Let's take a look at some CLI tools. I like openports, personally, and highly recommend it. Unlike fport, openports does not require an admin account to run the tool. Or, if you're on XP, go to the command prompt and type "netstat /?". Take a look at the '-o' switch. (Note: I feel like I have to repeat myself on this, but if you try using the '-o' switch on 2K, do NOT come back to me and tell me it didn't work. I know that. I doesn't work on 2K.) The '-o' switch adds the PID to the output of netstat, in the far right column. For fun, look at the '-b' and '-v' switches, as well.
For GUI tools, take a look at TCPView, and ActivePorts.
Microsoft even provides a couple of useful tools of their own for this. Portqry started out as a scanner, but version 2 has some added functionality. For example, "On computers that support Process ID (PID) to port mappings" (re: XP and 2K3), you can get a listing of not only the network connections a la netstat, but the processes using the ports. I downloaded a copy of portqryv2 to an XP Pro machine today, and the output doesn't look at all like what's in the KB article. However, if you use the '-local' switch, you'll get quite a bit of information, to include not only the mappings, but more detailed information about each process, including the network connections. Add on the '-v' switch, and you'll get information about the modules used by the processes.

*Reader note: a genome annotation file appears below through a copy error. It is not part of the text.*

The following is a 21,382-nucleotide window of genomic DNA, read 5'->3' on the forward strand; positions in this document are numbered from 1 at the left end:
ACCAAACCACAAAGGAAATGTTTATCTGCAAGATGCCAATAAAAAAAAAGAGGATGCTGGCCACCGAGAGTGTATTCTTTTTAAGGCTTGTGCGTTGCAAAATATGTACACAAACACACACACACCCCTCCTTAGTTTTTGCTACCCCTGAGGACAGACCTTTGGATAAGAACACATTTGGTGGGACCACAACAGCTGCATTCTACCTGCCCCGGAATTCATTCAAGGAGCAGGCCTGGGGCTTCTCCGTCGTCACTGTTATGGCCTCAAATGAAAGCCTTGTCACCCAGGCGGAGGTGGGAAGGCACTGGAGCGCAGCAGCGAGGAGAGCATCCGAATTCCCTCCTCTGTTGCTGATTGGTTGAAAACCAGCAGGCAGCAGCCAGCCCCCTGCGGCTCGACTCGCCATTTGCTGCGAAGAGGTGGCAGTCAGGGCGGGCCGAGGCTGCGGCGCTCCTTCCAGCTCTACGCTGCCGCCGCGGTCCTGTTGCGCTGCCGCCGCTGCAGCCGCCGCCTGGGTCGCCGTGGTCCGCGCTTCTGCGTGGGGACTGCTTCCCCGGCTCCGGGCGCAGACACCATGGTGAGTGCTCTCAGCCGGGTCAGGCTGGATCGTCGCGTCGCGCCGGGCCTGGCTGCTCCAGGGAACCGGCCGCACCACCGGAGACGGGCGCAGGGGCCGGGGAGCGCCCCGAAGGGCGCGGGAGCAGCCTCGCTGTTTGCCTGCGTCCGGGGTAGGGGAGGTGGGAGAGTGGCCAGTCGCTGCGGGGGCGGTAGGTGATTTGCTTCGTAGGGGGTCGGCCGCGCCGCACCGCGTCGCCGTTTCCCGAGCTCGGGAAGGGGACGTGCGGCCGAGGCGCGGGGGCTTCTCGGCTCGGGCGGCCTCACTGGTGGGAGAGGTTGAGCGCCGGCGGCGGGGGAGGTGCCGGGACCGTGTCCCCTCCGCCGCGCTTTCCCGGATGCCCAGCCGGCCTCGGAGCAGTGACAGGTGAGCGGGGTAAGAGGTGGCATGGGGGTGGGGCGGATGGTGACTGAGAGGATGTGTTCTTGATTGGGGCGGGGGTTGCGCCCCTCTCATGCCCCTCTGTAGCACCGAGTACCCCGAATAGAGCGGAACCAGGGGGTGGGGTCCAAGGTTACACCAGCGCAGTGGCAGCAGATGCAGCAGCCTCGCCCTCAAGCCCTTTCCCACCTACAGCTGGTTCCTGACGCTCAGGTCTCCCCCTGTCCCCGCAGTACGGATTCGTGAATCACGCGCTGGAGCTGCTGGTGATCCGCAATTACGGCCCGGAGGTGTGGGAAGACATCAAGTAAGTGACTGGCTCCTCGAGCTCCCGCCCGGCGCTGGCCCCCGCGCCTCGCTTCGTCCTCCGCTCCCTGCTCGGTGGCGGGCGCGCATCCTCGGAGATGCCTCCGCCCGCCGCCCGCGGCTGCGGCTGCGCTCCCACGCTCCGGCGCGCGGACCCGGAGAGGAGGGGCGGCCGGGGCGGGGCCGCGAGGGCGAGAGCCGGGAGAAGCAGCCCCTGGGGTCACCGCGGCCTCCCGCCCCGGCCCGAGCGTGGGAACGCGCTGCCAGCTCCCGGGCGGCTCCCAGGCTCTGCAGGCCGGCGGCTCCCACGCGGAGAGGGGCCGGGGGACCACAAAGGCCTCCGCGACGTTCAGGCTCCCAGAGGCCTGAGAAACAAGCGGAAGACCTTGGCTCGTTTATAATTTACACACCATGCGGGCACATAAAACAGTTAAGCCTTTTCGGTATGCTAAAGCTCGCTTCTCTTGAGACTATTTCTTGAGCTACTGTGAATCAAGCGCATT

Another Microsoft tool is PortReporter. In a nutshell, PortReporter installs as a service and continually monitors the system as it communicates on the network. On XP and 2K3 systems, PortReporter monitors:
- The ports that are used
- The processes that use the port
- Whether a process is a service
- The modules that a process loaded
- The user accounts that run a process
On Win2K systems, the tool only monitors the port used, and when it was used.
Like Portqry, PortReporter can generate a lot of data. After all, the service has three log files. Fortunately, there's a Parser tool available to help you go through all of the log data.
It might be a good idea to include PortReporter as part of your standard image for Win2K3 systems, at least.
So, why is this important? Well, if you're an IDS analyst, and you see some unusual traffic on the network (or in firewall logs), you may want to find out which application on that Windows machine is generating the traffic. Is it legit, or is it spyware/malware?